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Located in the north-west of France and capital of the region of Brittany, Rennes is a true reflection of French elegance whilst it shines with its own unique regional spirit. Contained within the city’s walls, the historic quarter provides an eclectic mixture of culture and entertainment. Here we look at the 10 best things to do and see in the area.
Previously belonging to the guardianship of the Notre-dame-en-Saint-Melanie, until the French Revolution, the Parc de Thabor is a botanical paradise surrounded by beautiful architecture. The park is named after the Mount Tabor in Gailee, Israel, believed by Christians to be the site of the transfiguration of Christ. As you stroll around the park, you’ll find a bandstand, orangery, and aviary.
The site of the Office of Tourism for Rennes is a testament to the history that runs through the veins of the city whilst functioning as an information office. The Chapelle Saint Yves, dating from the 14th century, which originally functioned as a Catholic chapel and over the course of the years has served as a mansion and a hospice, was restored and adapted in 1981 to house the city’s Office of Tourism. Therefore you’ll be visiting a beautiful sight at the same time that you get some information for your trip.
One of the many squares in the heart of Rennes’ historic quarter, Place du Champ-Jacquet is home to a few buildings that resemble the architectural crown of Brittany through their magnificent display of chapelle and maison styles harking back to medieval Brittany. Facing a 19th-century revolutionary sculpture of Jean Leperdit, this example of French magnificence is a must-see if you’re walking around the streets of the old town.
Whilst Rennes is known for the beauty of its architectural piazzas, St Anne’s square has more recently become home to a display of new artistic expressions. Bordered by the church of St Aubin, the square features a great variety of street art that is ever-multiplying. These creative expressions have brought a breath of new life to the historic streets, showing Rennes’ role as a center for young creativity, which stands in beautiful contrast to its better-known historical essence.
Integrated in Rennes’ old town’s historic wall and dating from the 15th century, the Duchesne Tower appears somewhat detached from the beauty and fragility of the architectural marvels held within the city’s walls. The battlements provide no less of a captivating sight, with origins dating back to the 3rd century and having been rebuilt in the 15th century. The tower provides some of the best panoramic views in the whole of Rennes.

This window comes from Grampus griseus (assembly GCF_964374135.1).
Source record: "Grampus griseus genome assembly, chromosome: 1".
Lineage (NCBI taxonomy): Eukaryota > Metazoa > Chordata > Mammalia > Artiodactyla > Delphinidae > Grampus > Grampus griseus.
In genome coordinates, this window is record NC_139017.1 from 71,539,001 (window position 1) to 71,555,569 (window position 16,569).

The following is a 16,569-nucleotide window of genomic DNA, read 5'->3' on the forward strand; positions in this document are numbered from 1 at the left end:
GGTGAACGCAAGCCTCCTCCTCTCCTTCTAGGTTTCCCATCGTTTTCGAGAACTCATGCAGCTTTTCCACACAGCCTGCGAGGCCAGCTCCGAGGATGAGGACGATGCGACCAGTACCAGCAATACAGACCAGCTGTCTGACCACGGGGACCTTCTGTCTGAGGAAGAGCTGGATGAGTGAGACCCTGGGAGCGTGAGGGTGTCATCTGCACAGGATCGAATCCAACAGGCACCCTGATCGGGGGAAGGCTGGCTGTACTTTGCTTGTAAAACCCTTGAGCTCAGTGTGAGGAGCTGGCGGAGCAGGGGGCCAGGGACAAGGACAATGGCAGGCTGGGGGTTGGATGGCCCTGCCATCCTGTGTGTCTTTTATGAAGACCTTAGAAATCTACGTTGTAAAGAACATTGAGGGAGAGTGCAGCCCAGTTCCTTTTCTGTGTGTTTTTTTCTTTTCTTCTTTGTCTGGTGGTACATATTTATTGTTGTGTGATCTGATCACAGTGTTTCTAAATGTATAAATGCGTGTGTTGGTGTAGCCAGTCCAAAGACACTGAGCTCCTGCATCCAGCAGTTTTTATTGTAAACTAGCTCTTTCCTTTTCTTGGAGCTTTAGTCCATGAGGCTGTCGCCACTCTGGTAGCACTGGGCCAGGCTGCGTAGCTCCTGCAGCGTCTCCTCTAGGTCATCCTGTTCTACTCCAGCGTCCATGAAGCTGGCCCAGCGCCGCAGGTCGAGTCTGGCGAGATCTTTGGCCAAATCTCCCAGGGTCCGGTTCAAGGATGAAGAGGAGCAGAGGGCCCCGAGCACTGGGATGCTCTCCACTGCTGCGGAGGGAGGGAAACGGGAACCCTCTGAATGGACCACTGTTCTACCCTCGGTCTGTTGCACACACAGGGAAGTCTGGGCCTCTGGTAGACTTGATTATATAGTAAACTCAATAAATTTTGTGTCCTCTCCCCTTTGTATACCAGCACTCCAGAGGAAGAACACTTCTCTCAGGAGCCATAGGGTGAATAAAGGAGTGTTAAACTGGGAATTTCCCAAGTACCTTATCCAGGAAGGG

Brimming with historical and political heritage, having throughout history guarded Rennes against the invading English, the 15th century gate, Porte Mordelaise, stands as the daunting entranceway for all tourists wishing to explore the treasures that Rennes keeps within its old walls. The gatehouse deserves no less attention than the attractions within the walls and stamds as a beacon of Rennes’ historical prowess.
The du Guesclin family is known to be one of the most influential families in French history, having fought against the English. The Maison du Guesclin is an enthralling medieval attraction, following the lives of the du Guesclin family and displaying reconstructions of their chambers and general living conditions, as well as a vast variety of family heirlooms and weaponry.
Well positioned for tourists and a central feature of one of Rennes oldest streets, the Maison des Carmes is the old site of the Carmelite convent, with some of the surrounding structures having been destroyed during the French revolution. This house features a wooden double semi-circular outdoor staircase that can be seen from Vasselot Street below. The street itself has now been pedestrianized and serves as one of the main shopping areas in Rennes’ old quarter.